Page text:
If you’re an early childhood professional, reading to children is probably already on your agenda. For some children, your classroom may be the only place they get this experience. According to a 2019 study in the United States, nationally representative data suggests that around 25% of caregivers never read with their children, creating a “word gap.” Cumulatively, over the five years before kindergarten, researchers estimate that children from literacy-rich homes hear approximately 1.4 million more words during storybook reading than children who are never read to.
Reading to children supports school readiness in an incredible amount of ways. In addition to phonemic awareness and reading comprehension, hearing stories expands children’s vocabulary as they encounter words that may not be used in their daily lives. It also aids their creativity and imagination when they hear stories, visualizing new environments and guessing what’s coming next. Even further, children’s social and emotional development is boosted when hearing stories about challenging experiences or potentially emotional situations, like starting at a new school or resolving conflict between two characters.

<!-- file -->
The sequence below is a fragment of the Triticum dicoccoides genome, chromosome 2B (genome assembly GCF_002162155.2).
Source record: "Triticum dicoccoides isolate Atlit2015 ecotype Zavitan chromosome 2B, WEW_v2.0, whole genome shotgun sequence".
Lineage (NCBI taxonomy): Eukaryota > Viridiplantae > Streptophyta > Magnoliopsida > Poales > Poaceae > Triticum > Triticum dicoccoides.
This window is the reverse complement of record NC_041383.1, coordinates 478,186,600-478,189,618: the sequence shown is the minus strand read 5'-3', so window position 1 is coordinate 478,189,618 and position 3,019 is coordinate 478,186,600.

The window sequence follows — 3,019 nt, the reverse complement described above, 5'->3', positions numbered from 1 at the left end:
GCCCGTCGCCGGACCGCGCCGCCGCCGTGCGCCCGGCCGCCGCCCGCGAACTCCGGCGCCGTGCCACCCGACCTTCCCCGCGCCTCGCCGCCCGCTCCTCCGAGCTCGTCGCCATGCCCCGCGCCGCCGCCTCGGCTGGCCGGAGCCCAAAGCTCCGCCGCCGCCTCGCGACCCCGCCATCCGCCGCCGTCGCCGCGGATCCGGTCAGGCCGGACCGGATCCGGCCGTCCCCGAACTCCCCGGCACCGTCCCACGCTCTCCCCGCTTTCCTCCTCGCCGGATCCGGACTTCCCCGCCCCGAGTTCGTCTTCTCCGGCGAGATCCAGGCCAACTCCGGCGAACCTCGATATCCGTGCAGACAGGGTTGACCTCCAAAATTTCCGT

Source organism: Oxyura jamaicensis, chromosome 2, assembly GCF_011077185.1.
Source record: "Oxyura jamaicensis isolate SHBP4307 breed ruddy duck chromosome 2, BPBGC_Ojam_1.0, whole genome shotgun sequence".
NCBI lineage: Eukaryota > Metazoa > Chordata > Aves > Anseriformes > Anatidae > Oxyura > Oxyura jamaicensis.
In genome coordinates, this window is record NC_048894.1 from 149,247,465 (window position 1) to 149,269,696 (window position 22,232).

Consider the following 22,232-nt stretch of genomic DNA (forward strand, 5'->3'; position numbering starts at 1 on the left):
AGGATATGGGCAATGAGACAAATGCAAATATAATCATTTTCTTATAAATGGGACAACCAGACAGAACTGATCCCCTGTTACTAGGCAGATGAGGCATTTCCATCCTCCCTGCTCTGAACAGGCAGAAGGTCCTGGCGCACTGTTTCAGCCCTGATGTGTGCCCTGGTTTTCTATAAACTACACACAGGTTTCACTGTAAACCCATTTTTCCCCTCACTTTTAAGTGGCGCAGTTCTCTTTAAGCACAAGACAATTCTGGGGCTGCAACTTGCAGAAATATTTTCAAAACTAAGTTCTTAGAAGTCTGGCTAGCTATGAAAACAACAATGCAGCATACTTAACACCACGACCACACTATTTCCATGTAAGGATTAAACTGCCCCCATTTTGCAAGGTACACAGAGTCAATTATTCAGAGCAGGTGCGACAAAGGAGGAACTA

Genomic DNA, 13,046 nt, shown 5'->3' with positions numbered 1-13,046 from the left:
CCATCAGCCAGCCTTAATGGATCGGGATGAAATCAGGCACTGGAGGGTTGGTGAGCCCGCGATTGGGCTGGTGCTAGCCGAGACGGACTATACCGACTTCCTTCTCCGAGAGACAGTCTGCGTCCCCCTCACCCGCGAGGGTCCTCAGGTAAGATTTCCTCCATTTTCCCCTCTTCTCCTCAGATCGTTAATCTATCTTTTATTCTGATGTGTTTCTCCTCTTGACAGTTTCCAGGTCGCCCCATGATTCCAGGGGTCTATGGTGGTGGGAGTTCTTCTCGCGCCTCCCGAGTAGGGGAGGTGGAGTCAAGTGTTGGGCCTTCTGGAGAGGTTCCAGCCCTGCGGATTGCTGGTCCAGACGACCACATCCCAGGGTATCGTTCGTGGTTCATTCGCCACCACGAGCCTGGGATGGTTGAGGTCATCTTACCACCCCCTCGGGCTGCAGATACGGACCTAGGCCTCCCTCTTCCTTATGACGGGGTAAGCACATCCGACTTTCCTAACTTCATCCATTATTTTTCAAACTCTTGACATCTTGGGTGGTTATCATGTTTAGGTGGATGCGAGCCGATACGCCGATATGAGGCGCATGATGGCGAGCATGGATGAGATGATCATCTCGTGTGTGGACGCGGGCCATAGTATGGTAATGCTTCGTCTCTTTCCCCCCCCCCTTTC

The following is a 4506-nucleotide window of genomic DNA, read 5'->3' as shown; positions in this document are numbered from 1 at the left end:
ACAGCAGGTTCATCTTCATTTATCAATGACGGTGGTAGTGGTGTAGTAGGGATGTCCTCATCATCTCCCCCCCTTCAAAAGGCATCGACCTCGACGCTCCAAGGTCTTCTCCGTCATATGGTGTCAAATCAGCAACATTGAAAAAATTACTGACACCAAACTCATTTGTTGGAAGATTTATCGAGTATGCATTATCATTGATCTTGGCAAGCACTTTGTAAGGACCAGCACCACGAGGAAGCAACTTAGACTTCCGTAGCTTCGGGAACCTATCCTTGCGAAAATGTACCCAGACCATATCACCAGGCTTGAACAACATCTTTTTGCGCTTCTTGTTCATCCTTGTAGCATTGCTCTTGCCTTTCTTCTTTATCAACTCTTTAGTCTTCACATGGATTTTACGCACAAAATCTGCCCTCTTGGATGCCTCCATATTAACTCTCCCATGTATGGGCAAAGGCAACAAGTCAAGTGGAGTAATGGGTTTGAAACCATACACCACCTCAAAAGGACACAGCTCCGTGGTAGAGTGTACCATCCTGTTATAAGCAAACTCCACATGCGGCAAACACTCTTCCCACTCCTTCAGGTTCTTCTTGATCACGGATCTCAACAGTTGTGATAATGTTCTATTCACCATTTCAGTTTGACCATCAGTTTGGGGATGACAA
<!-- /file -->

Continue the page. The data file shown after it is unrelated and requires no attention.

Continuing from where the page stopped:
All children can benefit from having a caregiver read to them. Here are some tips for how to make the most of story time with each age group to help children develop skills and gain a life-long love for reading. These tips are good to use both in the classroom and at home — each environment should encourage reading to help close the word gap.
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